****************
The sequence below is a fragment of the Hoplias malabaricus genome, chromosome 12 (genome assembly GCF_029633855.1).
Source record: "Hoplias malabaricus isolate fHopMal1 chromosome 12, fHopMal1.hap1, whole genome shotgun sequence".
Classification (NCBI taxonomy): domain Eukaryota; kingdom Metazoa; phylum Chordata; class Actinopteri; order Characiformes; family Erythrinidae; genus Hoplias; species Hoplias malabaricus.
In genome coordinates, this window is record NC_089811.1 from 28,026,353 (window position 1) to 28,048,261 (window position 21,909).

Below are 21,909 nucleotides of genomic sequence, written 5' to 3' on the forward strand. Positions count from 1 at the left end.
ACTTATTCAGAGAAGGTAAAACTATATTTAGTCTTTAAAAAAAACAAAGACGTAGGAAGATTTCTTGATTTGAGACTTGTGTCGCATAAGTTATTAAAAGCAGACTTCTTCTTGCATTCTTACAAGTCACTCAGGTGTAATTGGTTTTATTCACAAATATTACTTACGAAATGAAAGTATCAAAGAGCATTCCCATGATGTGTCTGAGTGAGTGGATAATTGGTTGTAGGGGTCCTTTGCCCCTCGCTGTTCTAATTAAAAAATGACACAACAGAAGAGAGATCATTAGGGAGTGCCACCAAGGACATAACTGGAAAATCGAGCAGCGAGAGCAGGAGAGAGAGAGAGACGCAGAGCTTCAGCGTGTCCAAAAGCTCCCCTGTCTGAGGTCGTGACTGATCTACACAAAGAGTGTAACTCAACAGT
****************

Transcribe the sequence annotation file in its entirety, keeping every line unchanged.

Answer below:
The sequence below is a fragment of the Hoplias malabaricus genome, chromosome 12 (genome assembly GCF_029633855.1).
Source record: "Hoplias malabaricus isolate fHopMal1 chromosome 12, fHopMal1.hap1, whole genome shotgun sequence".
Classification (NCBI taxonomy): domain Eukaryota; kingdom Metazoa; phylum Chordata; class Actinopteri; order Characiformes; family Erythrinidae; genus Hoplias; species Hoplias malabaricus.
In genome coordinates, this window is record NC_089811.1 from 28,026,353 (window position 1) to 28,048,261 (window position 21,909).

Below are 21,909 nucleotides of genomic sequence, written 5' to 3' on the forward strand. Positions count from 1 at the left end.
ACTTATTCAGAGAAGGTAAAACTATATTTAGTCTTTAAAAAAAACAAAGACGTAGGAAGATTTCTTGATTTGAGACTTGTGTCGCATAAGTTATTAAAAGCAGACTTCTTCTTGCATTCTTACAAGTCACTCAGGTGTAATTGGTTTTATTCACAAATATTACTTACGAAATGAAAGTATCAAAGAGCATTCCCATGATGTGTCTGAGTGAGTGGATAATTGGTTGTAGGGGTCCTTTGCCCCTCGCTGTTCTAATTAAAAAATGACACAACAGAAGAGAGATCATTAGGGAGTGCCACCAAGGACATAACTGGAAAATCGAGCAGCGAGAGCAGGAGAGAGAGAGAGACGCAGAGCTTCAGCGTGTCCAAAAGCTCCCCTGTCTGAGGTCGTGACTGATCTACACAAAGAGTGTAACTCAACAGT